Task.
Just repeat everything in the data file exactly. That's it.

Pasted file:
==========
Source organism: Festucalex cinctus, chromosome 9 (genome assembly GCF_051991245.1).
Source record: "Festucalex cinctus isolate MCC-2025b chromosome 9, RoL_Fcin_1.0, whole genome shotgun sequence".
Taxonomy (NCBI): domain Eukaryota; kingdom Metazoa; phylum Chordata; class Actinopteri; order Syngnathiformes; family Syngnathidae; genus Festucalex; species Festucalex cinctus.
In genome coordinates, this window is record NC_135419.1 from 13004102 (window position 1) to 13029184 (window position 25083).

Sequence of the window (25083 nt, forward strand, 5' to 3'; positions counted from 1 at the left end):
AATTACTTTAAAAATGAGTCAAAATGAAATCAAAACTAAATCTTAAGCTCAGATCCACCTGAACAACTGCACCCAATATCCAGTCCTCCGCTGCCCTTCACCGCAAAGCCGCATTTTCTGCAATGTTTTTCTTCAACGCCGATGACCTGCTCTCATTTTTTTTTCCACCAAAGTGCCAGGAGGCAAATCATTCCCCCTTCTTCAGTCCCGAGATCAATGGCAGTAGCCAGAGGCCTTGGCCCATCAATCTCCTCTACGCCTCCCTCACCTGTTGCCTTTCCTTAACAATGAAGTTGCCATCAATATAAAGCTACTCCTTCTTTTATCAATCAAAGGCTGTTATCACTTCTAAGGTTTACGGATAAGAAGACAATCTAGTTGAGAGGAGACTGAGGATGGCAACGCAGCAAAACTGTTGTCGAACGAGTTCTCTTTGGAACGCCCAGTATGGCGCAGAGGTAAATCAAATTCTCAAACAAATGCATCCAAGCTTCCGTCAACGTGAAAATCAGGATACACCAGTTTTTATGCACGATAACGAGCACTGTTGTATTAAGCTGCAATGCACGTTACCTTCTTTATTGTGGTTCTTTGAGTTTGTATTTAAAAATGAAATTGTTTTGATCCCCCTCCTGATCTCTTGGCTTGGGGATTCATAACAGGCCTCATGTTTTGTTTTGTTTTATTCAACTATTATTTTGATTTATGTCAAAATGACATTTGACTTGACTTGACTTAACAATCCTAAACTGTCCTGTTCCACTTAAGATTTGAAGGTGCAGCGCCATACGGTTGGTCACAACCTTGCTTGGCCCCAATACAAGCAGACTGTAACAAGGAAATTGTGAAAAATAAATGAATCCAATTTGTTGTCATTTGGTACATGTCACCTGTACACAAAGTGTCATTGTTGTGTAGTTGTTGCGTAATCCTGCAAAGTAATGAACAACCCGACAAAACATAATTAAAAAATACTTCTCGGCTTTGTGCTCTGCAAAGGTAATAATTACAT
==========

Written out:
Source organism: Festucalex cinctus, chromosome 9 (genome assembly GCF_051991245.1).
Source record: "Festucalex cinctus isolate MCC-2025b chromosome 9, RoL_Fcin_1.0, whole genome shotgun sequence".
Taxonomy (NCBI): domain Eukaryota; kingdom Metazoa; phylum Chordata; class Actinopteri; order Syngnathiformes; family Syngnathidae; genus Festucalex; species Festucalex cinctus.
In genome coordinates, this window is record NC_135419.1 from 13004102 (window position 1) to 13029184 (window position 25083).

Sequence of the window (25083 nt, forward strand, 5' to 3'; positions counted from 1 at the left end):
AATTACTTTAAAAATGAGTCAAAATGAAATCAAAACTAAATCTTAAGCTCAGATCCACCTGAACAACTGCACCCAATATCCAGTCCTCCGCTGCCCTTCACCGCAAAGCCGCATTTTCTGCAATGTTTTTCTTCAACGCCGATGACCTGCTCTCATTTTTTTTTCCACCAAAGTGCCAGGAGGCAAATCATTCCCCCTTCTTCAGTCCCGAGATCAATGGCAGTAGCCAGAGGCCTTGGCCCATCAATCTCCTCTACGCCTCCCTCACCTGTTGCCTTTCCTTAACAATGAAGTTGCCATCAATATAAAGCTACTCCTTCTTTTATCAATCAAAGGCTGTTATCACTTCTAAGGTTTACGGATAAGAAGACAATCTAGTTGAGAGGAGACTGAGGATGGCAACGCAGCAAAACTGTTGTCGAACGAGTTCTCTTTGGAACGCCCAGTATGGCGCAGAGGTAAATCAAATTCTCAAACAAATGCATCCAAGCTTCCGTCAACGTGAAAATCAGGATACACCAGTTTTTATGCACGATAACGAGCACTGTTGTATTAAGCTGCAATGCACGTTACCTTCTTTATTGTGGTTCTTTGAGTTTGTATTTAAAAATGAAATTGTTTTGATCCCCCTCCTGATCTCTTGGCTTGGGGATTCATAACAGGCCTCATGTTTTGTTTTGTTTTATTCAACTATTATTTTGATTTATGTCAAAATGACATTTGACTTGACTTGACTTAACAATCCTAAACTGTCCTGTTCCACTTAAGATTTGAAGGTGCAGCGCCATACGGTTGGTCACAACCTTGCTTGGCCCCAATACAAGCAGACTGTAACAAGGAAATTGTGAAAAATAAATGAATCCAATTTGTTGTCATTTGGTACATGTCACCTGTACACAAAGTGTCATTGTTGTGTAGTTGTTGCGTAATCCTGCAAAGTAATGAACAACCCGACAAAACATAATTAAAAAATACTTCTCGGCTTTGTGCTCTGCAAAGGTAATAATTACAT